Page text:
Conserving Biodiversity on Military Lands: A Guide for Natural Resource Managers 3rd Edition

Establishing monitoring goals and objectives

As described above, the first step in monitoring should generally be the establishment of goals and objectives. They should be developed to help determine whether broader management goals are being met. For example, general management goals may be to maintain or improve current conditions of a system over time. This requires knowledge of existing conditions and reference conditions that may be used to establish the state of a system in relation to target goals. In addition, while management goals may be more general or aspirational, monitoring objectives should be practical and specific in how they relate to actions and decisions in pursuit of management goals. One set of guidelines commonly used to set practical objectives are S.M.A.R.T. criteria, that objectives should be:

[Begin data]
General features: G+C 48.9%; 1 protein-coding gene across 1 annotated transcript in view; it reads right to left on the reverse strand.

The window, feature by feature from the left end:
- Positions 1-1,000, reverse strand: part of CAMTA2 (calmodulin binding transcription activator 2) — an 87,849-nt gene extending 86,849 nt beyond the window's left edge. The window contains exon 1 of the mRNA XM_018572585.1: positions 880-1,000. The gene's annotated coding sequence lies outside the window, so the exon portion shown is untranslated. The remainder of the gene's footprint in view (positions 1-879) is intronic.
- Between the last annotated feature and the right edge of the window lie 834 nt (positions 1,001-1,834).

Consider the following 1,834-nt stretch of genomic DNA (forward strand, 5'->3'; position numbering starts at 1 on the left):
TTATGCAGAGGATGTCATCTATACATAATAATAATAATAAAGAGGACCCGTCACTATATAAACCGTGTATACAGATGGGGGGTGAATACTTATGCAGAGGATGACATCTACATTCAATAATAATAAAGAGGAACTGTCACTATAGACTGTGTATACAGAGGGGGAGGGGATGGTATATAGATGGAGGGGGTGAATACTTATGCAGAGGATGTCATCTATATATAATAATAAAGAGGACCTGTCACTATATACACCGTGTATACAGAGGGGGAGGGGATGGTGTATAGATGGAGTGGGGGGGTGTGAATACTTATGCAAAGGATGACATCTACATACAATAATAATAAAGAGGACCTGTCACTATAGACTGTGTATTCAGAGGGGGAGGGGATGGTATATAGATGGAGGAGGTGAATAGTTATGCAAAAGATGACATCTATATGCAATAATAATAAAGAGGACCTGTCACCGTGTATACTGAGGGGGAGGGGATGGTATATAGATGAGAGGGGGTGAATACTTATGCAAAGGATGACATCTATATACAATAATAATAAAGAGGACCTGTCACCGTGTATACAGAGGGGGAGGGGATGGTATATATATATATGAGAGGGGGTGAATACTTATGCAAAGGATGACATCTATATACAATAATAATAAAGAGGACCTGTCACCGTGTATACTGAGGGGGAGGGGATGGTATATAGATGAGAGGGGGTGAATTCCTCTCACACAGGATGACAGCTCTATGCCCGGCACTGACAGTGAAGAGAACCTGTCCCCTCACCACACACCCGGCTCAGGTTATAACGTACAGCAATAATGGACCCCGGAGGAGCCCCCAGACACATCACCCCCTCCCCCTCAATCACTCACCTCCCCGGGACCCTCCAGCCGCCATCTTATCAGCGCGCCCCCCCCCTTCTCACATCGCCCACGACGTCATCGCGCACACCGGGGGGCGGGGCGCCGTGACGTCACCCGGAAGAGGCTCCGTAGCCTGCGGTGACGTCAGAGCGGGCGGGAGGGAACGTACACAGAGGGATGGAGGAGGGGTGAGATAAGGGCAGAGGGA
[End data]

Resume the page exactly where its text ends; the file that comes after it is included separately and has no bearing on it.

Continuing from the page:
1) Specific 2) Measurable 3) Achievable 4) Results-oriented 5) Time-fixed

In the context of a sagebrush-dominated landscape, an example objective may be to increase sagebrush cover to a target level within a focal area. Table 8.2 presents an example with a S.M.A.R.T. goal of increasing cover to the specific and achievable level of > 15%, within seven years, measurable through application of line-point intercept assessment of sagebrush cover in a set of LCTA style sampling plots.

Table 8.2. Example monitoring objectives in relation to adaptive management and a target management goal of preventing conversion of sagebrush within a target area to juniper woodland.